Patrick Cowsill said...

According to Hung Chiao "A History of Taiwan," [The Japanese] opened the military volunteer service for Taiwan Chinese in 1942. He writes: "It was not exactly voluntary. All Taiwanese at the age of 20 were required to apply for voluntary service. Less than two years later, in September 1944, conscription started on the island" (Hung, 235).

In Peng Ming-min's "A Taste of Freedom", Peng explains that lists were posted on university walls in Japan (Peng went to university there), listing all of the Taiwanese students that had yet to apply for service. That was as far as it went, and how Peng avoided joining the army.

My friend Gloria told me her mother was recruited as a nurse, to go to SE Asia. Gloria's grandparents didn't want here to go, however, as she was an only daughter. And she didn't go. Her best friend did, and ended up becoming a sex slave (comfort woman). She returned to Taiwan (Miaoli) years later. She had had VD; it left her sterile.

Anonymous said...

Do you mean Hung Chien-Chiao and the article in American Asian Review?

Regardless, it's pretty clear that many Taiwanese volunteered to serve and that many were involved in military roles. But I think the reasoning behind all of this seems clearer to use today than it did for the Japanese at the time. After all, none of the Taiwanese soldiers, conscript or volunteer, were sent to China to fight.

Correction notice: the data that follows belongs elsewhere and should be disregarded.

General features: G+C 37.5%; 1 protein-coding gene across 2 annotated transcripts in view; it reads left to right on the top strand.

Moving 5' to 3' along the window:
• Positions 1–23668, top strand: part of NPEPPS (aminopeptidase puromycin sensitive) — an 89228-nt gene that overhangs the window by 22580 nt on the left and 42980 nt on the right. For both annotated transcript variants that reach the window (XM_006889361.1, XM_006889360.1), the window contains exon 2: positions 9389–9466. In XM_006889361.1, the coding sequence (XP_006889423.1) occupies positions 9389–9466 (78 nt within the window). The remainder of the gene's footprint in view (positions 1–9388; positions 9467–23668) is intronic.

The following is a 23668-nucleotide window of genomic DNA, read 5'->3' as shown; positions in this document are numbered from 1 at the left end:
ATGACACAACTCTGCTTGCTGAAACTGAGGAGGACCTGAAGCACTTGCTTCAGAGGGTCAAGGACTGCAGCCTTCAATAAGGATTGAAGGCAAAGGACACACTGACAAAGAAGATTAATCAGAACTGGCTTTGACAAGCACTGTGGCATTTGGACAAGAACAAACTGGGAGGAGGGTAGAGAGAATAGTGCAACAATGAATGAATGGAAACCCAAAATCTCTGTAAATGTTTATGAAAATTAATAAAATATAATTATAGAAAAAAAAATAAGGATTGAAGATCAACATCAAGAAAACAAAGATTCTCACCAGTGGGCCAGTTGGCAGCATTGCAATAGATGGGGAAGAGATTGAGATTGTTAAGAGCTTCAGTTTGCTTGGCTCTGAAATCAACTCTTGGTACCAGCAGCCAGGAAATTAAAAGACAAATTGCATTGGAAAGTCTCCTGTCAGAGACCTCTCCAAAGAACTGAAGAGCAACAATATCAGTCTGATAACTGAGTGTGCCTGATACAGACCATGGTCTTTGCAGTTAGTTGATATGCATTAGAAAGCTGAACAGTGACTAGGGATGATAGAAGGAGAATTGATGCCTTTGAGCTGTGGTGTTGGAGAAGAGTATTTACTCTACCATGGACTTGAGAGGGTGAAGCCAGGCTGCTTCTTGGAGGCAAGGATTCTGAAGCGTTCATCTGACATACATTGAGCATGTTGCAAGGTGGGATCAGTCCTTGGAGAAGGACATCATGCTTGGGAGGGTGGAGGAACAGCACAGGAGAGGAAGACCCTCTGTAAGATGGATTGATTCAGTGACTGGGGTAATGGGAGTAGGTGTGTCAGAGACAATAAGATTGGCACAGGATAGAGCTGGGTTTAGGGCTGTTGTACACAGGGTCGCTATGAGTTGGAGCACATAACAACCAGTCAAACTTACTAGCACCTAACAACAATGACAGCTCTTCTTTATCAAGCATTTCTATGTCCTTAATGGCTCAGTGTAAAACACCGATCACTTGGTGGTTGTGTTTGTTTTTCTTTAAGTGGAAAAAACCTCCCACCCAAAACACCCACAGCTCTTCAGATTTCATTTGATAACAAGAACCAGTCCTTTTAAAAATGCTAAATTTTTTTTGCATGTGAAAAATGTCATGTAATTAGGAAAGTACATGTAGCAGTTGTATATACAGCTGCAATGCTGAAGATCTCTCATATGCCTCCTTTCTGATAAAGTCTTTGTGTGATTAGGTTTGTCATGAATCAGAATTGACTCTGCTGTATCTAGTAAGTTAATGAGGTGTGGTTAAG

Patrick Cowsill said...

The main reason that I'm interested in this because there is so little information about it, plus it seems like something the KMT has whitewashed in its Double Ten celebratory mood. I've read that just before the 2-28 Massacre, some Taiwanese veterans protested by putting on their Japanese uniforms and singing Japanese songs in the streets.

I don't think that we can confirm or deny that Taiwanese fought in China. If we deny it, does this include the 30,000 Aborigines that served, the coolies, nurses, doctors, construction workers and sex slaves?

Maybe I will write a paper on it for school. I would like to interview some people who served overseas. I need to think about how to locate them.